Dragan Covic -- who has been indicted for corruption and is
forging a closer relationship with Dodik (septel) -- and has
a good relationship with both men. Moreover, the fact that
Avaz has kept mostly quiet on the very issue that it could
use to galvanize the Bosniak populace ahead of the election
-- rhetoric on a referendum in the RS -- has led to
speculation that discussions on a partnership between Dodik
and Radoncic may already be underway.

The Setbacks

5. (S/NF) Despite any possible musings of a deal with Dodik,
SBB-BiH appears to be off to a rocky start. Initial polls
suggest that the party has a small following, and Radoncic
has yet to attract any well-known personalities to join his
party. His most notable party member besides himself is
former state-level PM and former SDA member Adnan Terzic,
although Terzic's following within SDA was tenuous at best
when he left the party. The other big name in SBB-BiH is
Haris Basic, a former SDA member whom the Council of
Ministers suspended as director of the Foreign Investment
Promotion Agency (FIPA) due to the BiH Court's indictment
against him for illegally issuing transport licenses.
Radoncic also has not yet managed to form a founding party
congress despite the high attendance at his kickoff rallies
in Sarajevo, Tuzla, Zenica, and elsewhere. Also, Radoncic --
whose family is rom the Sandzak region in Serbia -- carries
a stong "Sandzak" accent when he speaks, which is anathma
to many Bosnians. Moreover, he lacks persona charisma and
is generally uncomfortable and awkard with interlocutors who
are unfamiliar to him.

The Weapons

6. (S/NF) Despite these initial setbacks, Radoncic's
expectations for electoral success are high. Through public
hearings conducted by the BiH parliamentary working group on
changes to the election law, Radoncic in January proposed an
increase in the threshold for a party's representation in
Parliament from three to five percent at the state and entity
level. The parliamentary working group on changes to the
election law rejected his proposal. Radoncic's most powerful
weapon during the elections will be Avaz, and he already is
using it as an advertising venue for his party. The economy,
a major concern for Bosniak voters, is one of Avaz's key
pre-election themes, as well as the incompetence of BiH's
current leadership, particularly Bosniak tri-Presidency
member Haris Silajdzic. Amid the country-wide economic
crisis, these messages may well resonate with apathetic
Bosniak voters. Indeed, Terzic told the DCM that this is one
of SBB-BiH's key target groups in the election campaign.

The SBiH Political Vacuum

SARAJEVO 00000134 003 OF 004

7. (C) Radoncic's entree into the Bosniak political scene
will most likely come at the expense of the deteriorating
SBiH. SBiH garnered poor results in the 2008 municipal
elections, and our SBiH contacts continue to tell us of the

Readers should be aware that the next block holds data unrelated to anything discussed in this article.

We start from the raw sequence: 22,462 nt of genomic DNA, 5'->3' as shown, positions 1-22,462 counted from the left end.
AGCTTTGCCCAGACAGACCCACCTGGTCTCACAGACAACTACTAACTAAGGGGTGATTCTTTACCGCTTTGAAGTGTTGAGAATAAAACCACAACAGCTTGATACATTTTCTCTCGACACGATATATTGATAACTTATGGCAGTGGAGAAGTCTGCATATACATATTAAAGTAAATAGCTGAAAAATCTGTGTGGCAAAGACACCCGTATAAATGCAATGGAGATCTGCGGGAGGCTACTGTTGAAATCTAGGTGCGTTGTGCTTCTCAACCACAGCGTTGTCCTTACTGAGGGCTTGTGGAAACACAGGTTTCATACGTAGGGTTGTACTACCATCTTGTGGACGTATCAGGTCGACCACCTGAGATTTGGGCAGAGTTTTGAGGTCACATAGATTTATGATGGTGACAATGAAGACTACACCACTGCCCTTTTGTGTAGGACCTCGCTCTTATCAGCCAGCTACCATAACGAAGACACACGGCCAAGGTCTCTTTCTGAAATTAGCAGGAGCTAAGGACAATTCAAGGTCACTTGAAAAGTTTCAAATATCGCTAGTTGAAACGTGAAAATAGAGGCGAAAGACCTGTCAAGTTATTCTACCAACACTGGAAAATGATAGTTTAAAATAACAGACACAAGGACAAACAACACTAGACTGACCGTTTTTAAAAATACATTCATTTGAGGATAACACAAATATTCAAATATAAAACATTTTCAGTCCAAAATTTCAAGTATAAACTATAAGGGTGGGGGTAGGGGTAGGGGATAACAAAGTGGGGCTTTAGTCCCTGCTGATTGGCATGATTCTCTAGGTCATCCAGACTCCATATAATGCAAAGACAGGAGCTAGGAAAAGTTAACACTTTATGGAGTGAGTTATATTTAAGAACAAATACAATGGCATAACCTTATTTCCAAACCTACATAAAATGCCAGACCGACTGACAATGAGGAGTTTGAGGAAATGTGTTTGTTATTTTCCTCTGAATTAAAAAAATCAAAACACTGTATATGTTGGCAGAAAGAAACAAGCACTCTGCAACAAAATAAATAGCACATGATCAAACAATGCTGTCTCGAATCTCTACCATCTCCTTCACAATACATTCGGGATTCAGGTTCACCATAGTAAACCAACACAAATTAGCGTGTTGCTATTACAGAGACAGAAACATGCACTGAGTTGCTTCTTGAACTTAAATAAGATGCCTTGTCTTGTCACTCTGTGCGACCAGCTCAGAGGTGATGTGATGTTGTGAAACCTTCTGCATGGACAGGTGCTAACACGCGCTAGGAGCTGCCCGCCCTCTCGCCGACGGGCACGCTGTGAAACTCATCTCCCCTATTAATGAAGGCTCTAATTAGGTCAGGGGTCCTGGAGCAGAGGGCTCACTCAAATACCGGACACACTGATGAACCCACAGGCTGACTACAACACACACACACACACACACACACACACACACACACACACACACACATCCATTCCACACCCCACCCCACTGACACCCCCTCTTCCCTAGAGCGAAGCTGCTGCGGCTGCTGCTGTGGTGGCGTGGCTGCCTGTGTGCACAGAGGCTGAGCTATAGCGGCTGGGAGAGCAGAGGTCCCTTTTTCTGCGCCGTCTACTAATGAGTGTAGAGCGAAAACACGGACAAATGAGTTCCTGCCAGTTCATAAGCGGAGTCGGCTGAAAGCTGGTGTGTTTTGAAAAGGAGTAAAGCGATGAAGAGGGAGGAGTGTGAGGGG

disgruntlement within the party with Silajdzic's poor
leadership. Bakir Izetbegovic, who is a friend of Silajdzic,
has suggested to us that Silajdzic may in fact be preparing
to leave the political scene. Moreover, the Islamic
community, which had previously endorsed Silajdzic, now
supports Radoncic at the expense of SBiH. Avaz consistently
maligns Silajdzic, calling him a "lying President" and a
"mafia godfather" who steals from the poor. Radoncic also is
seeking to fill Silajdzic's self-proclaimed role as the key
Bosniak interlocutor with the USG. For example, his visit to
Washington in February to attend the prayer breakfast, as
well as his speech at the U.S. Institute of Peace, received
widespread press throughout BiH, dwarfing that of the other
BiH attendees.

The Boost from the Islamic Community

8. (S/NF) Silajdzic's victory in the 2006 presidential race
stemmed from the same sources Radoncic has at his disposal --
Dnevni Avaz and Islamic community head Reis-ul-ulema Mustafa
Ceric, whom Avaz quoted almost daily in the run-up to the
2006 elections and who was seen with Silajdzic at a number of
important Islamic events (ref C). Although Radoncic is not
at all devout, he and Reis Ceric have enjoyed a close
relationship for over a year, most likely tied to Radoncic's
gift of one million KM (approximately 714,000 USD) for the
construction of the Reis's headquarters and residence in
Sarajevo. Additionally, Reis Ceric is the only public figure
whom Avaz has never criticized. Avaz regularly features the
Reis on the front page, reports on his travels, and mocks
media outlets that criticize him. Avaz even posited a
"different interpretation" of the conviction in February 2009
of an imam in Travnik on charges of pedophilia (ref D).
Radoncic openly echoes the Reis's outcry against
"Islamophobia" (ref E), most recently attacking former
editor-in-chief of Federation TV (FTV) Duska Jurisic, who
reported on Radoncic's role in the FDB scandal. Radoncic
stated that "we cannot permit a person who is not Muslim to
be an editor in our Islamic community." Any overt
endorsements by Reis Ceric of Radoncic's party would give